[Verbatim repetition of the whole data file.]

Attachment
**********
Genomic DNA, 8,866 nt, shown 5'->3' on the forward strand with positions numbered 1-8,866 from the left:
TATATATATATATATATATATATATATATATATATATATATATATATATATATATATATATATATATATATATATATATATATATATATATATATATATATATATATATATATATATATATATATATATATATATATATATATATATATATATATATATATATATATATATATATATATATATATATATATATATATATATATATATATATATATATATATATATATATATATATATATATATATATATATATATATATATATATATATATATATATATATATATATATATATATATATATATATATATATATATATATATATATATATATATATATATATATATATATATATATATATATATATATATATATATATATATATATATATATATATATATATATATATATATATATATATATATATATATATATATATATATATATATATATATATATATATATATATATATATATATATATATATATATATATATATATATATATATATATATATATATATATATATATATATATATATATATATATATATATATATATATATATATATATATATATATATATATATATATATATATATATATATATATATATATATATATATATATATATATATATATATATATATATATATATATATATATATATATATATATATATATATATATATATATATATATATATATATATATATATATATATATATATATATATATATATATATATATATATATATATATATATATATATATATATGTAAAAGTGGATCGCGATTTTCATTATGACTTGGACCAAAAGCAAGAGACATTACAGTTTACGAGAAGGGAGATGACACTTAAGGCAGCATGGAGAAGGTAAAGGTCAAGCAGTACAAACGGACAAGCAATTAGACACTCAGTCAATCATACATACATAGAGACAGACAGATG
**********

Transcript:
Genomic DNA, 8,866 nt, shown 5'->3' on the forward strand with positions numbered 1-8,866 from the left:
TATATATATATATATATATATATATATATATATATATATATATATATATATATATATATATATATATATATATATATATATATATATATATATATATATATATATATATATATATATATATATATATATATATATATATATATATATATATATATATATATATATATATATATATATATATATATATATATATATATATATATATATATATATATATATATATATATATATATATATATATATATATATATATATATATATATATATATATATATATATATATATATATATATATATATATATATATATATATATATATATATATATATATATATATATATATATATATATATATATATATATATATATATATATATATATATATATATATATATATATATATATATATATATATATATATATATATATATATATATATATATATATATATATATATATATATATATATATATATATATATATATATATATATATATATATATATATATATATATATATATATATATATATATATATATATATATATATATATATATATATATATATATATATATATATATATATATATATATATATATATATATATATATATATATATATATATATATATATATATATATATATATATATATATATATATATATATATATATATATATATATATATATATATATATATATATATATATATATATATATATATATATATATATATATATATATATATATATATATATATATATATATATATATATGTAAAAGTGGATCGCGATTTTCATTATGACTTGGACCAAAAGCAAGAGACATTACAGTTTACGAGAAGGGAGATGACACTTAAGGCAGCATGGAGAAGGTAAAGGTCAAGCAGTACAAACGGACAAGCAATTAGACACTCAGTCAATCATACATACATAGAGACAGACAGATG